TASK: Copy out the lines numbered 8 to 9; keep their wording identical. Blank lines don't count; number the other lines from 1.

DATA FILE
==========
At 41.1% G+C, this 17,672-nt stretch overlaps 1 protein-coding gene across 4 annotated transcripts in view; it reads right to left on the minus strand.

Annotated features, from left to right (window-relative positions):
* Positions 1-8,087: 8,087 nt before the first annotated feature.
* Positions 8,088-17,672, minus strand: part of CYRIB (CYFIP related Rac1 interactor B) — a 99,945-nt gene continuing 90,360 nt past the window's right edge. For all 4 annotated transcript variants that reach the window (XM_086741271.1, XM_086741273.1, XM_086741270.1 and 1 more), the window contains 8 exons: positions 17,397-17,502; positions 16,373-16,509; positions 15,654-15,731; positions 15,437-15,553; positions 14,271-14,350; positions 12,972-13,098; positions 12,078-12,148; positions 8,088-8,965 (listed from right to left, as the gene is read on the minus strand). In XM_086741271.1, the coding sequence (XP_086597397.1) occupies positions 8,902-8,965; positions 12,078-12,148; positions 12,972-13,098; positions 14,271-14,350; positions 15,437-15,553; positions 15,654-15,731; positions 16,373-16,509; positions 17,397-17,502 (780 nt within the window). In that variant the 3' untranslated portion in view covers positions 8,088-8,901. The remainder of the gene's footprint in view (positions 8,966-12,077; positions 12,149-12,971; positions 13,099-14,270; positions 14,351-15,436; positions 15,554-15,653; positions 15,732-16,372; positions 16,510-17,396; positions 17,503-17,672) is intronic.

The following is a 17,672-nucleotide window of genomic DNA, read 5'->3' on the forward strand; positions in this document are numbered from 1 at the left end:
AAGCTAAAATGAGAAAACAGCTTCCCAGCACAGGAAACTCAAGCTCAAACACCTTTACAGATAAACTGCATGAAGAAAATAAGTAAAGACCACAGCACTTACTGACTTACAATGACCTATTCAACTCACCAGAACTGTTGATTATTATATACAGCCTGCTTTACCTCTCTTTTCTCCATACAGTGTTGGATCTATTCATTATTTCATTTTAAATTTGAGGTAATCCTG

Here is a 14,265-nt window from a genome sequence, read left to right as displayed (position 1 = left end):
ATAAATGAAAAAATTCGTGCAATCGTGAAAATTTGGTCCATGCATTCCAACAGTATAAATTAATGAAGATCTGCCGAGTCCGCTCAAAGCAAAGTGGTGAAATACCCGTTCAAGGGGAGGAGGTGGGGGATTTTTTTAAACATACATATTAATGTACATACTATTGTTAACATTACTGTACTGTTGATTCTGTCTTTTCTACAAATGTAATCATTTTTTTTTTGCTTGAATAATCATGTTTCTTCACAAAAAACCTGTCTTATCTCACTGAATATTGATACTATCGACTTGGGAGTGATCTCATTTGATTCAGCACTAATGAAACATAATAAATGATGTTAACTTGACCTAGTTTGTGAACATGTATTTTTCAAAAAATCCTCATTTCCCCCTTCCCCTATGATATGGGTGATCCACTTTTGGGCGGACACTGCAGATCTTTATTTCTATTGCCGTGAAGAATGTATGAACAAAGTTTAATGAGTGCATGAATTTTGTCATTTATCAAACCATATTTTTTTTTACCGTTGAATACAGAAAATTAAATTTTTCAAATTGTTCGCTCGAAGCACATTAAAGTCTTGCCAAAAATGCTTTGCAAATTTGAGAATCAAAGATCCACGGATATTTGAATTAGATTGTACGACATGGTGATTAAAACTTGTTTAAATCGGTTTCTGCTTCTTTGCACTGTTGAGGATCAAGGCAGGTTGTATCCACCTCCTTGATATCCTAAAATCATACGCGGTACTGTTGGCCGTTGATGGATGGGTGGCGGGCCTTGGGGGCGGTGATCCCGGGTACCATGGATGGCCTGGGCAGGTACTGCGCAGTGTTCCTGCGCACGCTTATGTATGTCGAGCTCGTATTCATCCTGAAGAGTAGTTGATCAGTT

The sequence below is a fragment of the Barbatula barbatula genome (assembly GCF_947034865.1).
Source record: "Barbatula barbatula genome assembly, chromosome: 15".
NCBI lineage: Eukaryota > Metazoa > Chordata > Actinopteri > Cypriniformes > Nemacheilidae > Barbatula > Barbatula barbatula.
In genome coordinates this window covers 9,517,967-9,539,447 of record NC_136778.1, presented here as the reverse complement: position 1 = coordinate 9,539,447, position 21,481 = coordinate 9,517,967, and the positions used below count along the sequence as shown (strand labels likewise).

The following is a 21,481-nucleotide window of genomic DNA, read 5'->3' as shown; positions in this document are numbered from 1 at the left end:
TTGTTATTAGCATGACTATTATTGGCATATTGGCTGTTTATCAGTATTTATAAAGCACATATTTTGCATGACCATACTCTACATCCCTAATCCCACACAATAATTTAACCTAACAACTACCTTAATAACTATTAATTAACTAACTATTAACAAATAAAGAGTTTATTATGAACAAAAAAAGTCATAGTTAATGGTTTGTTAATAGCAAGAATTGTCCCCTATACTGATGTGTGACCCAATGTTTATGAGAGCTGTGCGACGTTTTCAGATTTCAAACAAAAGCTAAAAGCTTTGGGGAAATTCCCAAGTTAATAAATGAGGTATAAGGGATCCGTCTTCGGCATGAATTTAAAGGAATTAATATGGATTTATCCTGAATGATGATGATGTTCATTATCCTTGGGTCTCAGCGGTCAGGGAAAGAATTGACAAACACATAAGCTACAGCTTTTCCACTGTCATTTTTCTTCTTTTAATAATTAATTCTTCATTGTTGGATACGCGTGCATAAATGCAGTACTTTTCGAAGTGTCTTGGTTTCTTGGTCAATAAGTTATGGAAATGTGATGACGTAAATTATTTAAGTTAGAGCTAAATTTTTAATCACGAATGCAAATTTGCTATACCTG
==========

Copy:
ATAAATGAAAAAATTCGTGCAATCGTGAAAATTTGGTCCATGCATTCCAACAGTATAAATTAATGAAGATCTGCCGAGTCCGCTCAAAGCAAAGTGGTGAAATACCCGTTCAAGGGGAGGAGGTGGGGGATTTTTTTAAACATACATATTAATGTACATACTATTGTTAACATTACTGTACTGTTGATTCTGTCTTTTCTACAAATGTAATCATTTTTTTTTTGCTTGAATAATCATGTTTCTTCACAAAAAACCTGTCTTATCTCACTGAATATTGATACTATCGACTTGGGAGTGATCTCATTTGATTCAGCACTAATGAAACATAATAAATGATGTTAACTTGACCTAGTTTGTGAACATGTATTTTTCAAAAAATCCTCATTTCCCCCTTCCCCTATGATATGGGTGATCCACTTTTGGGCGGACACTGCAGATCTTTATTTCTATTGCCGTGAAGAATGTATGAACAAAGTTTAATGAGTGCATGAATTTTGTCATTTATCAAACCATATTTTTTTTTACCGTTGAATACAGAAAATTAAATTTTTCAAATTGTTCGCTCGAAGCACATTAAAGTCTTGCCAAAAATGCTTTGCAAATTTGAGAATCAAAGATCCACGGATATTTGAATTAGATTGTACGACATGGTGATTAAAACTTGTTTAAATCGGTTTCTGCTTCTTTGCACTGTTGAGGATCAAGGCAGGTTGTATCCACCTCCTTGATATCCTAAAATCATACGCGGTACTGTTGGCCGTTGATGGATGGGTGGCGGGCCTTGGGGGCGGTGATCCCGGGTACCATGGATGGCCTGGGCAGGTACTGCGCAGTGTTCCTGCGCACGCTTATGTATGTCGAGCTCGTATTCATCCTGAAGAGTAGTTGATCAGTT

The sequence below is a fragment of the Barbatula barbatula genome (assembly GCF_947034865.1).